With a lower selling price of $210,000 (34 Wingate Drive closest to the high tension wires) and a high of $285,000 (28 Wingate Drive furthest from the high tension wires), this court finds that the subject should command a selling price somewhere in between. This court has already accepted a portion of the municipality's expert witness's opinion. The subject property's superior style and other amenities require that the 28 Wingate Drive sale price ($285,000) be adjusted upward in the amount of $14,250 to reflect the subject's higher value. This expert witness, however, failed to make any downward adjustment to reflect either the subject's greater proximity to the high tension wires or its rear yard flooding condition. This court finds, from the three comparables located on Wingate Drive, that an adjustment must be made to reflect these negative factors. The sale price of the homes located at 28, 32, and 34 Wingate Drive (the subject is located at 30 Wingate Drive) clearly demonstrate that the closer to the high tension wires, the lower the value. Based upon the aforesaid factors, this court finds that as of October 1, 1997 the relevant assessment date herein, the value of the subject property is $275,000.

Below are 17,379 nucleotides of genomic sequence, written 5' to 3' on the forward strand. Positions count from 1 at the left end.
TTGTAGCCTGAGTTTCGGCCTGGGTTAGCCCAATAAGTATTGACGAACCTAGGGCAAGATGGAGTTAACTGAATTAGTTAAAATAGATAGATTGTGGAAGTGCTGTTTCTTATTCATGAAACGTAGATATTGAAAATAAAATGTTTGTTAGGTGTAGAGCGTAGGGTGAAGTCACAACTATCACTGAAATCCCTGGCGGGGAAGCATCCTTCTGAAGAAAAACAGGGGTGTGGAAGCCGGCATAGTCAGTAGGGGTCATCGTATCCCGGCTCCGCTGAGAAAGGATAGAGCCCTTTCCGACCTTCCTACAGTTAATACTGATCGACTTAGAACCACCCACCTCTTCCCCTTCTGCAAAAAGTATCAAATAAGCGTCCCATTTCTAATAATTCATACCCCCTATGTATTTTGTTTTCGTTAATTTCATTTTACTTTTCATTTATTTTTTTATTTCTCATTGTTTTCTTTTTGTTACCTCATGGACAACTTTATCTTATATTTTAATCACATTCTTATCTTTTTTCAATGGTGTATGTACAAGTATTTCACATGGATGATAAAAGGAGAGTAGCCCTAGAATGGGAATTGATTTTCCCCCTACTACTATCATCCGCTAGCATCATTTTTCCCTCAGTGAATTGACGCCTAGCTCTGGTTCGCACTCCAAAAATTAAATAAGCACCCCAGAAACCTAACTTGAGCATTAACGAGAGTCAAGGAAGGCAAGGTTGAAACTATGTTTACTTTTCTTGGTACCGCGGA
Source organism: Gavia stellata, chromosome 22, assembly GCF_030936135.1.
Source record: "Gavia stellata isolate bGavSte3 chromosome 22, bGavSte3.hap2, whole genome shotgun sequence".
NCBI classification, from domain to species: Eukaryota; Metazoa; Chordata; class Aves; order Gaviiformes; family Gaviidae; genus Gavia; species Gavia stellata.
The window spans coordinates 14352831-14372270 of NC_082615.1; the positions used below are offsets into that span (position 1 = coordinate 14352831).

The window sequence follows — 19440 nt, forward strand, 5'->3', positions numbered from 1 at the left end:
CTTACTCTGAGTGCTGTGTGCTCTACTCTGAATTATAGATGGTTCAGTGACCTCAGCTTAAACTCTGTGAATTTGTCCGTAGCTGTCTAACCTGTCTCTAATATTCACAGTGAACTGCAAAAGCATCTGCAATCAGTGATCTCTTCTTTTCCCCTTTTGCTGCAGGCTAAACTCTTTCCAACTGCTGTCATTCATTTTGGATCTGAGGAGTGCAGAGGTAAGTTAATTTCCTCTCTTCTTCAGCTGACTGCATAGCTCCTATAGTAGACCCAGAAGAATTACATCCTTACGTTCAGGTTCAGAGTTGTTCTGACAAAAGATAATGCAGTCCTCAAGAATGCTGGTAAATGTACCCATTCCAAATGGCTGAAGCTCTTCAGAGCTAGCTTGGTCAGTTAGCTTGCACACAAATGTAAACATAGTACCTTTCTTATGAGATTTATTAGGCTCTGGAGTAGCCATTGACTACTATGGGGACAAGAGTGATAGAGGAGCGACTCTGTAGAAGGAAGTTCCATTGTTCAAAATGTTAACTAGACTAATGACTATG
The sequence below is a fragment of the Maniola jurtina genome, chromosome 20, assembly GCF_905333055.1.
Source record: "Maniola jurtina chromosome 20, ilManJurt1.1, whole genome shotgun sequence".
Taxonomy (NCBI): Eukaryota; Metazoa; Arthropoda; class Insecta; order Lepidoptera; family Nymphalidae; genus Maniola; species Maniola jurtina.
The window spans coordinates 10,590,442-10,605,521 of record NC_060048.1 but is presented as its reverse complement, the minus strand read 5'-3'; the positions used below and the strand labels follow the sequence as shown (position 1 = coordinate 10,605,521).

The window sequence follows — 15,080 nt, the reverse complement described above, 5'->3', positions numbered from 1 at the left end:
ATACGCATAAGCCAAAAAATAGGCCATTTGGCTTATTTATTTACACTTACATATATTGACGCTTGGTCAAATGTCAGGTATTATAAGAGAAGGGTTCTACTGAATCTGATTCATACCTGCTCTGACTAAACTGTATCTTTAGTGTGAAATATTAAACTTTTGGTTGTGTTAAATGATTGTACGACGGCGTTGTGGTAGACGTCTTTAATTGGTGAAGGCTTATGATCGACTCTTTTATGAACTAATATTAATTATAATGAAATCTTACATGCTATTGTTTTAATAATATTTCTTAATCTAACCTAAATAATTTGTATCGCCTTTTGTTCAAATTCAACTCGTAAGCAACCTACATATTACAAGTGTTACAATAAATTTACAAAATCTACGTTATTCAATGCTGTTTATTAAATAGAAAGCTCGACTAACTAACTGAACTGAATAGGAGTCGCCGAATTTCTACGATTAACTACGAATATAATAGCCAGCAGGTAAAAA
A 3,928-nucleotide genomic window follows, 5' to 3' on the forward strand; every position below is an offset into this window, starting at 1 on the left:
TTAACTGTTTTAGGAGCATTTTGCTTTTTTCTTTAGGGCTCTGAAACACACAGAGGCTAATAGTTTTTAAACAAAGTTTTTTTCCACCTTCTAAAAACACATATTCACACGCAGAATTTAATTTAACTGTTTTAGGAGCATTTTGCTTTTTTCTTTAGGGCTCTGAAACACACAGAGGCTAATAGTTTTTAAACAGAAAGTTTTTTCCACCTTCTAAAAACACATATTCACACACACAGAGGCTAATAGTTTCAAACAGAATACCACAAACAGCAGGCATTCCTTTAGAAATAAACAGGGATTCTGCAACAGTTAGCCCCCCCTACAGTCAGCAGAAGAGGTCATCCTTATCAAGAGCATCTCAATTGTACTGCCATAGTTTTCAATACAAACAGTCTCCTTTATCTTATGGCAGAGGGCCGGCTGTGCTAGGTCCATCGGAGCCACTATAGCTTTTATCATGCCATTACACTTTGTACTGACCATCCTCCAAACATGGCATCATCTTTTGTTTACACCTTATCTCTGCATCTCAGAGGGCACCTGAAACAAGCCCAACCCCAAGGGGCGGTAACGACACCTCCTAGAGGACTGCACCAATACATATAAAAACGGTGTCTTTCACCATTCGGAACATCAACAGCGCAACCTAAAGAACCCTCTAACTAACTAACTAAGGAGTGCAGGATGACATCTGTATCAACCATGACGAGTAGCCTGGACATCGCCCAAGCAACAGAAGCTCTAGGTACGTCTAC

This court must now determine whether or not taxpayer is entitled to discrimination relief on the basis of Chapter 123 (N.J.S.A. 54:51A-6) by calculating the ratio of the original assessment ($103,900) to true value as found by this court ($275,000). The judgment of the Essex County Board of Taxation ($83,000) is not a consideration in this court's determination. Piscataway Assoc. Inc. v. Piscataway Tp., 73 N.J. 546 (1977); Feder v. Passaic City, 105 N.J. Super. 157 (App. Div. 1969); Rumson v. Haran, 3 N.J. Tax 590, 596 (Tax 1981). The case law clearly indicates that the relationship of the original assessment to true value is the relevant issue, without any consideration to the result in the county board of taxation.
The ratio of the subject property's assessment ($103,900) to this court's finding of true value ($275,000) is 37.78%, clearly above the upper level (30.82%) of the common level range. Accordingly, taxpayer is entitled to Chapter 123 relief pursuant to N.J.S.A. 54:51A-6. Applying the Chapter 123 ratio as promulgated by the Director of the Division of Taxation in the amount of 26.80% to this court's finding of true value ($275,000) results in an appropriate assessment for the subject property in the amount of $73,700.
Judgment for 1998 is hereby entered as follows: